Bill requiring safe storage of firearms set to become law in Rhode Island – Boston News, Weather, Sports

BOSTON (AP) — A bill that would require the safe storage of firearms in Rhode Island has been approved by lawmakers and is awaiting the governor’s signature.

The bill, which won final approval from lawmakers on Thursday, would require all firearms, when not in use by the owner or authorized user, be stored in a locked container or equipped with a tamper-resistant mechanical lock or other safety device properly engaged in order to render the firearm inoperable.

The legislation now heads to Gov. Daniel McKee, who plans to sign the bill Thursday.

Sen. Pamela Lauria, one of the sponsors of the bill, drew parallels to other regulations aimed at protecting children, including insurance mandates for the coverage of pediatric cancer and car seats aimed at protecting children from dying in auto accidents.

“But gun violence, not cancer or car collisions, is the leading cause of death for children, and that’s unacceptable when we have the tools to decrease its occurrence,” Lauria said. “This is the seat belt law for responsible gun ownership.”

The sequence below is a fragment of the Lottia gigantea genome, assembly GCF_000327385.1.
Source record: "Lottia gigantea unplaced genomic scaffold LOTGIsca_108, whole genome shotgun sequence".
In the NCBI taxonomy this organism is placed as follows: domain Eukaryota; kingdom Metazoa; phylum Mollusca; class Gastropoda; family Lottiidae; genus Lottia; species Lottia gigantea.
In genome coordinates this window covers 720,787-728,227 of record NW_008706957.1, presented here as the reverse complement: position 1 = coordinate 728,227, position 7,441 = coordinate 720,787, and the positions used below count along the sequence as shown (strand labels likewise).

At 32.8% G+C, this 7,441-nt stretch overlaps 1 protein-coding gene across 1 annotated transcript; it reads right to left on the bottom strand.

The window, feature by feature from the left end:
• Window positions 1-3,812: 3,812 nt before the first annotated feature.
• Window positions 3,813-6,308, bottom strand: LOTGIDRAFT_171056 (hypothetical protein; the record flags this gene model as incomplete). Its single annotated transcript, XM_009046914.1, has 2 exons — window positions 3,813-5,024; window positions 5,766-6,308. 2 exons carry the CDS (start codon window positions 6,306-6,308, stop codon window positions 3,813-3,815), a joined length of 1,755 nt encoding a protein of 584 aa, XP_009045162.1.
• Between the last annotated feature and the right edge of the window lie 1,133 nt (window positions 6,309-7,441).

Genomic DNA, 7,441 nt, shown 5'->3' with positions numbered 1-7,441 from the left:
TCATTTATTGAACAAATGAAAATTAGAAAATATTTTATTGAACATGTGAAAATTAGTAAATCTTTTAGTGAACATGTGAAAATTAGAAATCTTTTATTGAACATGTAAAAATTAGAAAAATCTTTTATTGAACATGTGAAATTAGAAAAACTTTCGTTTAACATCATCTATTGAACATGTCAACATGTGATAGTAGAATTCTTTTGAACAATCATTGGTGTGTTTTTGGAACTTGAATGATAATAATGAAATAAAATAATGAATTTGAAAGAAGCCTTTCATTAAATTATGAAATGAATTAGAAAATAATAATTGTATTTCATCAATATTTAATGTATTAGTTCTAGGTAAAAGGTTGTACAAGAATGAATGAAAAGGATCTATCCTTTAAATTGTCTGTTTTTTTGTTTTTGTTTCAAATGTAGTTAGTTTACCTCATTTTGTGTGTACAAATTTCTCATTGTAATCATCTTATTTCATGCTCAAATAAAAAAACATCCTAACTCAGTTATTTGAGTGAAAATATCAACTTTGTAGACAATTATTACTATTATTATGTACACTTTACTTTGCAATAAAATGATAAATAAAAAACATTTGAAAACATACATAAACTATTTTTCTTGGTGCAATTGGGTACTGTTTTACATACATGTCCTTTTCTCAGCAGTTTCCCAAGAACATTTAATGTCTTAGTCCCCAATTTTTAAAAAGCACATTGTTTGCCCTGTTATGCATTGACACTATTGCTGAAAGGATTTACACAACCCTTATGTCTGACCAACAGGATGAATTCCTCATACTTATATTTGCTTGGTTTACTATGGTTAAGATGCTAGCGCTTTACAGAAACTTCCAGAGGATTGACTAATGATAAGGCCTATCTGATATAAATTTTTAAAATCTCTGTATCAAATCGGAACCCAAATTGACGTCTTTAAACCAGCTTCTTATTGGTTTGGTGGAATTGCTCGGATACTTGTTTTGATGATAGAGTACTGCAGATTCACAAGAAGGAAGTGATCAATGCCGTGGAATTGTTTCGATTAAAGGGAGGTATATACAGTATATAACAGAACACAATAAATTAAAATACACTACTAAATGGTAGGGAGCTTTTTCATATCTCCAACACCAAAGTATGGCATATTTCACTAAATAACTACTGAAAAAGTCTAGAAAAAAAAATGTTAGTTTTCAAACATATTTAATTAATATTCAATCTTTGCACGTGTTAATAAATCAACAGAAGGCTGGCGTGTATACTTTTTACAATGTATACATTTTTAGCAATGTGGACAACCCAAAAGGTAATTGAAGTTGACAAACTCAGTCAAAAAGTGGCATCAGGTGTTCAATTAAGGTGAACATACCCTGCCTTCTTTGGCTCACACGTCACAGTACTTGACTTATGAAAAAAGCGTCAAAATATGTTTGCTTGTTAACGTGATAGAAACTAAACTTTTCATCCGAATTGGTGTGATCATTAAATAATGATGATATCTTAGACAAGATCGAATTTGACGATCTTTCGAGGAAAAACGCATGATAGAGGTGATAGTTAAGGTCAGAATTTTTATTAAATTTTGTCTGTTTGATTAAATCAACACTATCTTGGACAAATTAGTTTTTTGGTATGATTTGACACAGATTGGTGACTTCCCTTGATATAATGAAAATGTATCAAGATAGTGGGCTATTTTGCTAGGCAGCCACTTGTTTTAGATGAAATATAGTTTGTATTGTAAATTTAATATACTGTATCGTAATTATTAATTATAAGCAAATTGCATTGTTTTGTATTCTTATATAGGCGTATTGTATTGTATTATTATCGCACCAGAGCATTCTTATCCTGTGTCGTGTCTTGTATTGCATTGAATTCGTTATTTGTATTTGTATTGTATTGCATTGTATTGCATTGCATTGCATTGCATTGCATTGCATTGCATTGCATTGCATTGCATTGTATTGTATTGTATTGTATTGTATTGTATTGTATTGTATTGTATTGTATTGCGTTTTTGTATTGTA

Massachusetts and Connecticut have similar laws.

Under the legislation, unsafe storage of a firearm would be a civil offense punishable by a fine of up to $250 for a first offense and $1,000 for a second. Any subsequent violation would be punishable by up to six months in prison and a fine of up to $500.

An analysis released last year by the Pew Research Center found that the number of children and teens killed by gunfire in the United States increased 50% between 2019 and 2021, based on mortality statistics from the Centers for Disease Control and Prevention.

Critics of the bill have argued that the bill amounts to infringement on the rights of law-abiding gun owners to defend themselves with a firearm in their homes. Opponents have also said that requiring guns to be stored in a locked container or equipped with a trigger lock could delay their efforts to protect themselves and their families.

Currently, Rhode Island punishes those who leave a firearm where a child can get it, but only if it is loaded and the child causes injury with it. Those convicted face a fine of $1,000 but no jail time.

The bill expands that law so it applies whether or not the gun is loaded and extends it to cover not only children but adults who are prohibited by law from possessing firearms.

Violators would be charged with second-degree criminal firearm storage if a child or prohibited adult were able to gain access to the improperly stored weapon, and face up to a year in prison and up to $1,000 in fines.

If the child or prohibited person caused injury with the firearm, the person responsible for the improper storage of the gun could face a first-degree charge, with up to 5 years in prison and $5,000 in fines.

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